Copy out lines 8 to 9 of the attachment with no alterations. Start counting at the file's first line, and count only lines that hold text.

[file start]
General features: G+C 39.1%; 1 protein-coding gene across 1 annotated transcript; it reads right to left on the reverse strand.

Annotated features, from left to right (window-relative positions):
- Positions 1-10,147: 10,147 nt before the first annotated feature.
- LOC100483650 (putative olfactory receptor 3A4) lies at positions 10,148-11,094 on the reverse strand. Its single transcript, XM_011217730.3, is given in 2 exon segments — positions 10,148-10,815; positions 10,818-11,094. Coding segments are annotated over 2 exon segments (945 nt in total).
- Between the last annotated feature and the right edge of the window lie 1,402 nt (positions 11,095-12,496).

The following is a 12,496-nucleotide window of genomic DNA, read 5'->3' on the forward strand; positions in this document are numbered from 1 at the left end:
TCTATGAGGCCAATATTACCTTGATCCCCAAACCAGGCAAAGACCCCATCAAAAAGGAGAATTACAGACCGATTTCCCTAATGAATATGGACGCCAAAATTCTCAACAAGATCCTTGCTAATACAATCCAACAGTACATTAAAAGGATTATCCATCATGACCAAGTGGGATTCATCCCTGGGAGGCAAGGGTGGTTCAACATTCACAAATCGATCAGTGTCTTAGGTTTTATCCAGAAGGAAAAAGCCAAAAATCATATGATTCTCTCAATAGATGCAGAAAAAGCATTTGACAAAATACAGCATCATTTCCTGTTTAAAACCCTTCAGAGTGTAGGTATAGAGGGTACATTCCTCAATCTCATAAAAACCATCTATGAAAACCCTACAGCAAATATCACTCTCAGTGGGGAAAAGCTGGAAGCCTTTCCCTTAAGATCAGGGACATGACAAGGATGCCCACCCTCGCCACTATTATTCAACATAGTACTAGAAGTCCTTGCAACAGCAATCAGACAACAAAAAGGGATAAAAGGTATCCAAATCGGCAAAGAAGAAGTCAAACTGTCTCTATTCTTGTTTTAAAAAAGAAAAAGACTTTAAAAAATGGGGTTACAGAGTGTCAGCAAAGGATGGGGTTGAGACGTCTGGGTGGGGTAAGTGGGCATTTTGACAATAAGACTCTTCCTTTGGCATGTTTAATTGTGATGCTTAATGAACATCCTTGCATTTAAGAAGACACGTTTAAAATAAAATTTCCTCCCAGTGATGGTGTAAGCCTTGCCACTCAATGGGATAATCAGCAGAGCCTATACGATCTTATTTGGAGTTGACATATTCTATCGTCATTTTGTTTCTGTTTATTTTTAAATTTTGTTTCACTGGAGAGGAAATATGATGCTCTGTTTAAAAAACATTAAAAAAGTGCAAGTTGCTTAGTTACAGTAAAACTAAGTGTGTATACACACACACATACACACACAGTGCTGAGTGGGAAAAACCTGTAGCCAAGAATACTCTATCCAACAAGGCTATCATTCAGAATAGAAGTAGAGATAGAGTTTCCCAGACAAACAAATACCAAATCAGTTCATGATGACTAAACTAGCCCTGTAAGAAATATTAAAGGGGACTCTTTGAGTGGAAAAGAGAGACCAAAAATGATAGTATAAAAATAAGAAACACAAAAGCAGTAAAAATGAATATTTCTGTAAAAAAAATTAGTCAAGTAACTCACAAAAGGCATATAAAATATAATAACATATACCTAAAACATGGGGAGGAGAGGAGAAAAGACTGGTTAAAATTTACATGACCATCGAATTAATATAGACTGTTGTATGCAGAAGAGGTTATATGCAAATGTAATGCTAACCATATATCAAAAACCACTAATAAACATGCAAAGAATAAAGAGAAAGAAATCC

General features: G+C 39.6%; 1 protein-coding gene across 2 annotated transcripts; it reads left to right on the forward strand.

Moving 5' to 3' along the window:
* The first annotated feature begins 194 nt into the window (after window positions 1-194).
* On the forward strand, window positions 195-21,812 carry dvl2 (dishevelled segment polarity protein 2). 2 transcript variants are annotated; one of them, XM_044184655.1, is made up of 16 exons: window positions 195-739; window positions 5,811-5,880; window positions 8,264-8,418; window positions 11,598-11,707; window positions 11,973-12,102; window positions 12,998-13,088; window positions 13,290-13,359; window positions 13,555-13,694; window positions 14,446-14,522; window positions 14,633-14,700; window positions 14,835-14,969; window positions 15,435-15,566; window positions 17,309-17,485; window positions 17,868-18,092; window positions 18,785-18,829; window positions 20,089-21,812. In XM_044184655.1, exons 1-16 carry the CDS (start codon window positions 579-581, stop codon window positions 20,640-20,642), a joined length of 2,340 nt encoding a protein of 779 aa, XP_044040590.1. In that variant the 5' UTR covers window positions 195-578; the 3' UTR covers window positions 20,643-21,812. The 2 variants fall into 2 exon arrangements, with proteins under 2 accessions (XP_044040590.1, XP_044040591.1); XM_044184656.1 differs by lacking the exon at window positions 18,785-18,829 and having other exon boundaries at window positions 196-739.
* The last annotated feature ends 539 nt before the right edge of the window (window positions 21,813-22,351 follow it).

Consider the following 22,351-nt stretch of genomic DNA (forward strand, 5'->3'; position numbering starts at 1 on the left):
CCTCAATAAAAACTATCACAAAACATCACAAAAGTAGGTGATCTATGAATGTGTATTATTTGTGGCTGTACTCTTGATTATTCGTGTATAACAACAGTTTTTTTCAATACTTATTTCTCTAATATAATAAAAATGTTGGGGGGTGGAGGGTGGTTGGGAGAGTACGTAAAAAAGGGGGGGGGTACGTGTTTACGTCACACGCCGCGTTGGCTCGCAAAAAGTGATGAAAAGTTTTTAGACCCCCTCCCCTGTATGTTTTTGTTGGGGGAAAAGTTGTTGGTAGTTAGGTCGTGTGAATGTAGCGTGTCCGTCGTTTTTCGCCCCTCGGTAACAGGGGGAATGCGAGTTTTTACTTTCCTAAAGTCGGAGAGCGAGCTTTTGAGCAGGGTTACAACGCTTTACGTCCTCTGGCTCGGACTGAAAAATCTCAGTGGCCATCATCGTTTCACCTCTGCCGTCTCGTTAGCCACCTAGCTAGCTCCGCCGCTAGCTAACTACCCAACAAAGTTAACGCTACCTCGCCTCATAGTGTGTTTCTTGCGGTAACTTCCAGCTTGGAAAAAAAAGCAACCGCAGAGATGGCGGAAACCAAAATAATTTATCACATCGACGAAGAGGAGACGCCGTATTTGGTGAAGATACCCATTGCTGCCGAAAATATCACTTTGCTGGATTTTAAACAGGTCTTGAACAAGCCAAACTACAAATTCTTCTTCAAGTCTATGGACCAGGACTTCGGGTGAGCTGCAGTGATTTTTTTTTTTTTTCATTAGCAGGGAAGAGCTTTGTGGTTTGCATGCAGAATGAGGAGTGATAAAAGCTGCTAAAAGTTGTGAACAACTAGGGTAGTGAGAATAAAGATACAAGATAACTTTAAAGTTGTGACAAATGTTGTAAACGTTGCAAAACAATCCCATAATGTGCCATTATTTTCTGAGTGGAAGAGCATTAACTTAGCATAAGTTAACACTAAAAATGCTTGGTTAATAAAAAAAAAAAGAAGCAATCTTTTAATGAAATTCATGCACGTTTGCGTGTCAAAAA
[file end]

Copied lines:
General features: G+C 39.6%; 1 protein-coding gene across 2 annotated transcripts; it reads left to right on the forward strand.

Moving 5' to 3' along the window: